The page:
Taiwan, or Republic of China, a tiny little island south east of China isn't tiny at all. She is fiercely contentious, fighting off the big guns of mainland China to establish her very own identity. It's no surprise, like every country that has a migrant Chinese population, Taiwan has since developed her own take of Chinese cuisine. And Melbourne is very lucky to have a food-court like Taiwanese restaurant appropriately named Food Republik.
Miss Hoggy's finding of this Singaporean-imported Taiwanese-themed Food Republik was an improvised plan. She and her friend were meant to go to Box Hill for a Chinese New Year festival, only to realised they read the time and date wrongly. Understandably, they were upset. What do you do when you're upset? You eat! Where do you choose to eat? A restaurant with a queue, naturally. And the one with the queue was Food Republik.
It wasn't easy to establish your own identity, when you're so intricately linked with your past. How do you separate yourself when one's keep pushing your button, to try to keep you, well in line? Reinvent yourself, that's what it is. And that's what Taiwan did exactly. Embracing democracy, stubbornly operating with traditional writing, and reinventing Chinese dishes into their very own. Hmm... bubble tea, anyone?
And that's why the food court-like Food Republik is quite amazing. It's not a food court per se, but an reinvention of it.The beauty of this arrangement is that you get to order from any of the Taiwanese food institutions in here; Crystal Jade Xiao Long Bao, Shihlin Café Taiwan Street Snacks, Old Tong Beef Noodles, Shin Yeh Restaurant, and Toast Box.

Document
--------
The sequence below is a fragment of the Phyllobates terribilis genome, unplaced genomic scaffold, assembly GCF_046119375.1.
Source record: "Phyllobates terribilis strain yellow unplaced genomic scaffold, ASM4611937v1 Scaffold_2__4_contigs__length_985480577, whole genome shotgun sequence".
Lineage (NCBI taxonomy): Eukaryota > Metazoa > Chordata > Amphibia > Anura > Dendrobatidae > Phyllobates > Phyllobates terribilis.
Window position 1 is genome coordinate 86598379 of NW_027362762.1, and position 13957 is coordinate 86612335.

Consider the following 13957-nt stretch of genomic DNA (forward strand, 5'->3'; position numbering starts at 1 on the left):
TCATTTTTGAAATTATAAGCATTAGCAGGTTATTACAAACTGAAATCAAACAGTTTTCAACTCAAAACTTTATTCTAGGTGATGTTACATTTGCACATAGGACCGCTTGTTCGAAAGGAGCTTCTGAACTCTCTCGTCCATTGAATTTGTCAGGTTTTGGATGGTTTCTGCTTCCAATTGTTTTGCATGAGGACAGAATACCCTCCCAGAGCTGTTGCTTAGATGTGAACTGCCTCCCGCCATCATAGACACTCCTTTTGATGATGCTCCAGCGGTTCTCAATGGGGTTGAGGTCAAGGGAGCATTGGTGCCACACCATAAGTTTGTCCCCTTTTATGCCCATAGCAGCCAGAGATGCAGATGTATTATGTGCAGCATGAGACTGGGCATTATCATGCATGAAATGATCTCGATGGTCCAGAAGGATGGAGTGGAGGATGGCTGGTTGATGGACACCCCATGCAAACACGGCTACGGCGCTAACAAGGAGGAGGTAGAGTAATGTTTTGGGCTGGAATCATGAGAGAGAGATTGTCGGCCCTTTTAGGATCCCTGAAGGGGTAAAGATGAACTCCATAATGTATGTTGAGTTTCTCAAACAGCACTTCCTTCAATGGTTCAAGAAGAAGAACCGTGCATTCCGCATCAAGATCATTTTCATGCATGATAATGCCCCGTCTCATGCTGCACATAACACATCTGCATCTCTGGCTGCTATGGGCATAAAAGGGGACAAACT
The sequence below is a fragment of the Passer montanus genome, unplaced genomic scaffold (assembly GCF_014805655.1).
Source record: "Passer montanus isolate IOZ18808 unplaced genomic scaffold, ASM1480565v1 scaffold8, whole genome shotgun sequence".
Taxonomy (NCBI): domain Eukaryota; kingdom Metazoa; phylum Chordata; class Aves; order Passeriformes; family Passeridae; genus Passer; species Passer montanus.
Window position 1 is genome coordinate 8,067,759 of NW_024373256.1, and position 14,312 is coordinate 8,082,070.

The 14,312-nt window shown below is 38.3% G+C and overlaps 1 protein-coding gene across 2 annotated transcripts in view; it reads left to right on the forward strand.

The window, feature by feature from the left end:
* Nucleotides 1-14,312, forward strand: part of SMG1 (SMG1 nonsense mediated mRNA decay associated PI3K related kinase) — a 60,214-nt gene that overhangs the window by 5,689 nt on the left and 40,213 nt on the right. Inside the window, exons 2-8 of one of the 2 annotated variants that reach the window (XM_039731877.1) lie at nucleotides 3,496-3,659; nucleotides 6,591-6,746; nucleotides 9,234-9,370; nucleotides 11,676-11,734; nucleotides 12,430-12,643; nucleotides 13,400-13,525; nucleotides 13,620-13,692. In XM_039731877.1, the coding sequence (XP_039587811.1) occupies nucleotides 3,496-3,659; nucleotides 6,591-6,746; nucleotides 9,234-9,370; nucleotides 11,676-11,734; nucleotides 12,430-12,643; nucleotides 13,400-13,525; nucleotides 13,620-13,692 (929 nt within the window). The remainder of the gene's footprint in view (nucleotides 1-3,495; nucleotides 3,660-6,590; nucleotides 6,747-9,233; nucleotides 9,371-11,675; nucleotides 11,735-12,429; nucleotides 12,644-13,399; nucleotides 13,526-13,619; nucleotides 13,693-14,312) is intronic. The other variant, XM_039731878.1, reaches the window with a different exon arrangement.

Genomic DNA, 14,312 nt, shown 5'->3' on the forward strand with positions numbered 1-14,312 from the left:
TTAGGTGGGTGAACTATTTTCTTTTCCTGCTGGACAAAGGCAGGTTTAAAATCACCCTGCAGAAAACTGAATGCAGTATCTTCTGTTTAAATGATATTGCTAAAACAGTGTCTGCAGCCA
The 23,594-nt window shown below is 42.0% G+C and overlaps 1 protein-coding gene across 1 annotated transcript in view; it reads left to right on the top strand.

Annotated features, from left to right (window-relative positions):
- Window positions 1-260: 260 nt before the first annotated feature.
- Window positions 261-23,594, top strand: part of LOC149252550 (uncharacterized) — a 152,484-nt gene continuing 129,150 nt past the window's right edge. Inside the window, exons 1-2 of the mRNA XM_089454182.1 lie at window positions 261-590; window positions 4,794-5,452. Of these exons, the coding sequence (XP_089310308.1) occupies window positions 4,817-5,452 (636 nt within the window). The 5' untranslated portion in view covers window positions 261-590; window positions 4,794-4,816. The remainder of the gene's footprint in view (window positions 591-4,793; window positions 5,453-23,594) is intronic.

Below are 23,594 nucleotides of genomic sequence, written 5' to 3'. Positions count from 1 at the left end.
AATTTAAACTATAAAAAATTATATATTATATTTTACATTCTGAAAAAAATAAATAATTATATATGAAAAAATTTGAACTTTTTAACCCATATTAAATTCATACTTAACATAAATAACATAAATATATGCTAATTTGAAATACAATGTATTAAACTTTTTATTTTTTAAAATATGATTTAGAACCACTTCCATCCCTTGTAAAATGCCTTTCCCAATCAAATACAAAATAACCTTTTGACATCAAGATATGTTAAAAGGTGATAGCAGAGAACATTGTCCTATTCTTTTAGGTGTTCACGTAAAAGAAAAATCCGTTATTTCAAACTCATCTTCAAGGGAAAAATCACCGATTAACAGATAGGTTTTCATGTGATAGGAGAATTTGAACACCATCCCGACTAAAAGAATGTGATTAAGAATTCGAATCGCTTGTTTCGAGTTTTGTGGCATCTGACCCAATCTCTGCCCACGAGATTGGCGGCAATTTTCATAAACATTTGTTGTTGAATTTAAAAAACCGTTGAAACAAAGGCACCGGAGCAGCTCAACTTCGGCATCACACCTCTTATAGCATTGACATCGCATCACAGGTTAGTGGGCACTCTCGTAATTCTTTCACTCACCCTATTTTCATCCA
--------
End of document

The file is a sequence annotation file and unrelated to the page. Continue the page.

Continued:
So, browsing the menu from seven different restaurants and filling out the order form was by far the most difficult task. Miss Hoggy and friend certainly didn't want to be at war with our tummies as to whether we were not to over feed or under feed them.
After 15 minutes of deliberation we finally filled in our order form. Here goes:
Pig intestine vermicelli, aka Mee Sua. Yeah, it's quite good, but might be too adventurous for some.
Pork dumpling with black vinegar and chilli oil, topped with peanut and coriander. I was expecting it to be spicy, but it's very well balanced with the tangy vinegar. Even the texture from the peanut and coriander give that extra crunch. Quite a surprising package.
Taiwan is still fighting to be recognised to be a country of her own, and she's doing her best. Just like Food Republik, it was a busy service when we went. Our wait staff was trying her best, prioritising fast food delivery and consequently, her service might not be the best. But we managed to savour the Taiwanese story in Food Republik, under $20 per person, in the eastern Melbourne, and I'd say, it's pretty good experience.